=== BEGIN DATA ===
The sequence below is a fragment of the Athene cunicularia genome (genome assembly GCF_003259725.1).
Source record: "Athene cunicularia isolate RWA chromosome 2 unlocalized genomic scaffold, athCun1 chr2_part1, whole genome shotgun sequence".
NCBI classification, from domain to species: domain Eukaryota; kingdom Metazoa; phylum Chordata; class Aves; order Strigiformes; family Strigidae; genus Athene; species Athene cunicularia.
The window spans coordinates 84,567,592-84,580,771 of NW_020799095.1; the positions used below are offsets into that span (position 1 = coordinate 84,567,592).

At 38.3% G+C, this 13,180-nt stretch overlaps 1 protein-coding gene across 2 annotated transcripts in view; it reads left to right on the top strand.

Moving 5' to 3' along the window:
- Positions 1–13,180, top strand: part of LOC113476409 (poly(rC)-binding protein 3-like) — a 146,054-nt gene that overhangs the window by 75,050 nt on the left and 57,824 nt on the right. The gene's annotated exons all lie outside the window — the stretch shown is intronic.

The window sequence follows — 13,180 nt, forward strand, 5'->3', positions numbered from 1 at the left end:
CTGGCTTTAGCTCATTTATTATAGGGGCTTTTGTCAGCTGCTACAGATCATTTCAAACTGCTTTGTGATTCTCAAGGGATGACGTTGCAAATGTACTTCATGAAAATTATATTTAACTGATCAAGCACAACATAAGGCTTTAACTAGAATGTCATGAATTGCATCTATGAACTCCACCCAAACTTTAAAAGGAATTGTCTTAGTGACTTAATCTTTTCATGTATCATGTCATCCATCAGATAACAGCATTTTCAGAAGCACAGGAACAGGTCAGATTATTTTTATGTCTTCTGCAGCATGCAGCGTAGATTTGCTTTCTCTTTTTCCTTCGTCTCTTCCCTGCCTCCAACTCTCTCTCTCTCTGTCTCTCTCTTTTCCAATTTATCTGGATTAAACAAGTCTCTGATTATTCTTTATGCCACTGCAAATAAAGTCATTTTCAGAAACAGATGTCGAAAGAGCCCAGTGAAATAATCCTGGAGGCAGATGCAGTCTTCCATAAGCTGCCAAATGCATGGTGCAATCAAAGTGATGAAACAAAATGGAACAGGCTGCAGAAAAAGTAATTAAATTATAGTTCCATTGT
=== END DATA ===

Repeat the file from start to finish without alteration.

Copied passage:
The sequence below is a fragment of the Athene cunicularia genome (genome assembly GCF_003259725.1).
Source record: "Athene cunicularia isolate RWA chromosome 2 unlocalized genomic scaffold, athCun1 chr2_part1, whole genome shotgun sequence".
NCBI classification, from domain to species: domain Eukaryota; kingdom Metazoa; phylum Chordata; class Aves; order Strigiformes; family Strigidae; genus Athene; species Athene cunicularia.
The window spans coordinates 84,567,592-84,580,771 of NW_020799095.1; the positions used below are offsets into that span (position 1 = coordinate 84,567,592).

At 38.3% G+C, this 13,180-nt stretch overlaps 1 protein-coding gene across 2 annotated transcripts in view; it reads left to right on the top strand.

Moving 5' to 3' along the window:
- Positions 1–13,180, top strand: part of LOC113476409 (poly(rC)-binding protein 3-like) — a 146,054-nt gene that overhangs the window by 75,050 nt on the left and 57,824 nt on the right. The gene's annotated exons all lie outside the window — the stretch shown is intronic.

The window sequence follows — 13,180 nt, forward strand, 5'->3', positions numbered from 1 at the left end:
CTGGCTTTAGCTCATTTATTATAGGGGCTTTTGTCAGCTGCTACAGATCATTTCAAACTGCTTTGTGATTCTCAAGGGATGACGTTGCAAATGTACTTCATGAAAATTATATTTAACTGATCAAGCACAACATAAGGCTTTAACTAGAATGTCATGAATTGCATCTATGAACTCCACCCAAACTTTAAAAGGAATTGTCTTAGTGACTTAATCTTTTCATGTATCATGTCATCCATCAGATAACAGCATTTTCAGAAGCACAGGAACAGGTCAGATTATTTTTATGTCTTCTGCAGCATGCAGCGTAGATTTGCTTTCTCTTTTTCCTTCGTCTCTTCCCTGCCTCCAACTCTCTCTCTCTCTGTCTCTCTCTTTTCCAATTTATCTGGATTAAACAAGTCTCTGATTATTCTTTATGCCACTGCAAATAAAGTCATTTTCAGAAACAGATGTCGAAAGAGCCCAGTGAAATAATCCTGGAGGCAGATGCAGTCTTCCATAAGCTGCCAAATGCATGGTGCAATCAAAGTGATGAAACAAAATGGAACAGGCTGCAGAAAAAGTAATTAAATTATAGTTCCATTGT